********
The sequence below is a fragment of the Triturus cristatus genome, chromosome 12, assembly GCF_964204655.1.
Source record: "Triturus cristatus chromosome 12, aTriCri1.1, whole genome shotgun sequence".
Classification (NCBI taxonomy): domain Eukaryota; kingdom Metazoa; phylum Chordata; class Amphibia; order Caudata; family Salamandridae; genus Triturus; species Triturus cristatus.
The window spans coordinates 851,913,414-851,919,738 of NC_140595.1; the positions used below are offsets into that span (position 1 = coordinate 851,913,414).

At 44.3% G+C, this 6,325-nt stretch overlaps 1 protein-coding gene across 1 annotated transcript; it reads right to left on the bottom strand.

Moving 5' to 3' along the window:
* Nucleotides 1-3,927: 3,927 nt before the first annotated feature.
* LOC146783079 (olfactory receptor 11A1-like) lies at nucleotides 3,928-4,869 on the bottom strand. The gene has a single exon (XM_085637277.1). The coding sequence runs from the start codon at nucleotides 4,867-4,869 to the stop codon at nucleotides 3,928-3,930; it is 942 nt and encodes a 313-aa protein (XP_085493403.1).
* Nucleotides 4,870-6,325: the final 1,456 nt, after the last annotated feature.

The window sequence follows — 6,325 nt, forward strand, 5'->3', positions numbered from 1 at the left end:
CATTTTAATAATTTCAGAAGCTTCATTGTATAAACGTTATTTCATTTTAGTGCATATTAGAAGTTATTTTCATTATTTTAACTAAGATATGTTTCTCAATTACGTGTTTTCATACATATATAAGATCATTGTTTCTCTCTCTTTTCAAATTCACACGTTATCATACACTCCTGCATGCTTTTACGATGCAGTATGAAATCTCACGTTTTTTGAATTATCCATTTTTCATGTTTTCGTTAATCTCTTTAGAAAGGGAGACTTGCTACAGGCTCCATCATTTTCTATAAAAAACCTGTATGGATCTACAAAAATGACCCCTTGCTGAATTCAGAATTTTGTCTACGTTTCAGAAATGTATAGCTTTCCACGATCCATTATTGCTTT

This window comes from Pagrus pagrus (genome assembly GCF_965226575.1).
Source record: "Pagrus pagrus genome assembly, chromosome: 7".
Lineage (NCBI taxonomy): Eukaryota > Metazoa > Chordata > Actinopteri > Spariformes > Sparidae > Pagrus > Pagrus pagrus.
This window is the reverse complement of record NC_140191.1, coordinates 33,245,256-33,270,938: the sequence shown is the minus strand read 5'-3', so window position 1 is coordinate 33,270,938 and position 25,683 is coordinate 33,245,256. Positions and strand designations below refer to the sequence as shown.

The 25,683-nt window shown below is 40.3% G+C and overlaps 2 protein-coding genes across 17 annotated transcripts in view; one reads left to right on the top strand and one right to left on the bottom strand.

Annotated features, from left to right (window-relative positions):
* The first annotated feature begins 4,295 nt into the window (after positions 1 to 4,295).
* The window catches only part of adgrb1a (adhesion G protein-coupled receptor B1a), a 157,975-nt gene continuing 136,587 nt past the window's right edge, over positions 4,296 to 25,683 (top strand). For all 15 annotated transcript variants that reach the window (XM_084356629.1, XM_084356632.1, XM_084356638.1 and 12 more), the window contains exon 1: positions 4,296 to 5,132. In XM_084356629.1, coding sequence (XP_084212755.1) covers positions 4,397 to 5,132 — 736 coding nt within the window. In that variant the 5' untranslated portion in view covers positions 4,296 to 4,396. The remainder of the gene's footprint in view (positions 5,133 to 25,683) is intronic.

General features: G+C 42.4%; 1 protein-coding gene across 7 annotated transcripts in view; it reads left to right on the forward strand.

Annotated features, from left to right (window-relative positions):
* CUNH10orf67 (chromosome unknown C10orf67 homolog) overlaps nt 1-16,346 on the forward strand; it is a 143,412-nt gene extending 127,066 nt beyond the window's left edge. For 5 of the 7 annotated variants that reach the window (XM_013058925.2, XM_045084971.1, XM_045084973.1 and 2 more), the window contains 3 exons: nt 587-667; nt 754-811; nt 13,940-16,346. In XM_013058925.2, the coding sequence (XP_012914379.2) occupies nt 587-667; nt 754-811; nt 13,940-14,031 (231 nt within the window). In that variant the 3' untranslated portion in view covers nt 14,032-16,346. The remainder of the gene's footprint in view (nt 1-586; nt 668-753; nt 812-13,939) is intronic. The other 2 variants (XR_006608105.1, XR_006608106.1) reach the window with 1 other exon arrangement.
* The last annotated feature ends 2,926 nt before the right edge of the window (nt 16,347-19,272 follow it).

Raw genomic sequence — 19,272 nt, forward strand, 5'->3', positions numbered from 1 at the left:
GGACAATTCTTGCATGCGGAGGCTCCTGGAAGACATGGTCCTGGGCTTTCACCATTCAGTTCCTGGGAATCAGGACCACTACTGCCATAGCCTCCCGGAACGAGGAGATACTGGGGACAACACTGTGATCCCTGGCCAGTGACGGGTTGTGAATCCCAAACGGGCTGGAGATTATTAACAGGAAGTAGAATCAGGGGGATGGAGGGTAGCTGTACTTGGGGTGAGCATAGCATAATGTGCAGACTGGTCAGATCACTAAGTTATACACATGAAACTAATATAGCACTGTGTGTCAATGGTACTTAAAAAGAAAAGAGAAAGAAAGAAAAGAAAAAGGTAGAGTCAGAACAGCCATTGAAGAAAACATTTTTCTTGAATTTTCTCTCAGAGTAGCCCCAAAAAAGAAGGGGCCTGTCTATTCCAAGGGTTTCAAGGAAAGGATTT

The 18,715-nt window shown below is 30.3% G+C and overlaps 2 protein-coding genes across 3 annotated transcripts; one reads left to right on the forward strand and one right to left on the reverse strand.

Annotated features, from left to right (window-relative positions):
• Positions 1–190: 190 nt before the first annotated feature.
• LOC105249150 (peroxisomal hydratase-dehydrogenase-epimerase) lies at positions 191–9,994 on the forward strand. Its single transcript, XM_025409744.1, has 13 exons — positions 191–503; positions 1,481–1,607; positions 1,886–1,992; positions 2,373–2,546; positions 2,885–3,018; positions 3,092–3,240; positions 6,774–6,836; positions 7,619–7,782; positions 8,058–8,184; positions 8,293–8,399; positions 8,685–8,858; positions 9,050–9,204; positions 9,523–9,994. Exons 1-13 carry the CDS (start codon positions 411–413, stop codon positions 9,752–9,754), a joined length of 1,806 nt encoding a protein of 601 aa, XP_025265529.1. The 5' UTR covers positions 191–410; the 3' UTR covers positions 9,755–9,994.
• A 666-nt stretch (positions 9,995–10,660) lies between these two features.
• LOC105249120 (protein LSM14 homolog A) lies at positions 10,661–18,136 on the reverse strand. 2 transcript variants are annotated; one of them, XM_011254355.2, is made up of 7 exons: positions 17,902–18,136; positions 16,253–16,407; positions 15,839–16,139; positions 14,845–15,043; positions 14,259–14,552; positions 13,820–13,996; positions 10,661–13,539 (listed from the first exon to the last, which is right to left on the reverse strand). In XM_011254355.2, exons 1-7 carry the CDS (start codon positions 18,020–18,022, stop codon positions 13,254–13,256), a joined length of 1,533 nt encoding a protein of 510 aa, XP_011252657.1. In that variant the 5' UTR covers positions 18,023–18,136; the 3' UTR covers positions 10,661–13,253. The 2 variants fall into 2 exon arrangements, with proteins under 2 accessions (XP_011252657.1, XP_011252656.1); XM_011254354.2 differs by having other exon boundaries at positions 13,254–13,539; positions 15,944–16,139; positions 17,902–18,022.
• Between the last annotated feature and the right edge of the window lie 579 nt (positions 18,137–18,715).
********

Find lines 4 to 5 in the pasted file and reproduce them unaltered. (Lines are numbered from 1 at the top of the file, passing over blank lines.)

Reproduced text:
The window spans coordinates 851,913,414-851,919,738 of NC_140595.1; the positions used below are offsets into that span (position 1 = coordinate 851,913,414).

At 44.3% G+C, this 6,325-nt stretch overlaps 1 protein-coding gene across 1 annotated transcript; it reads right to left on the bottom strand.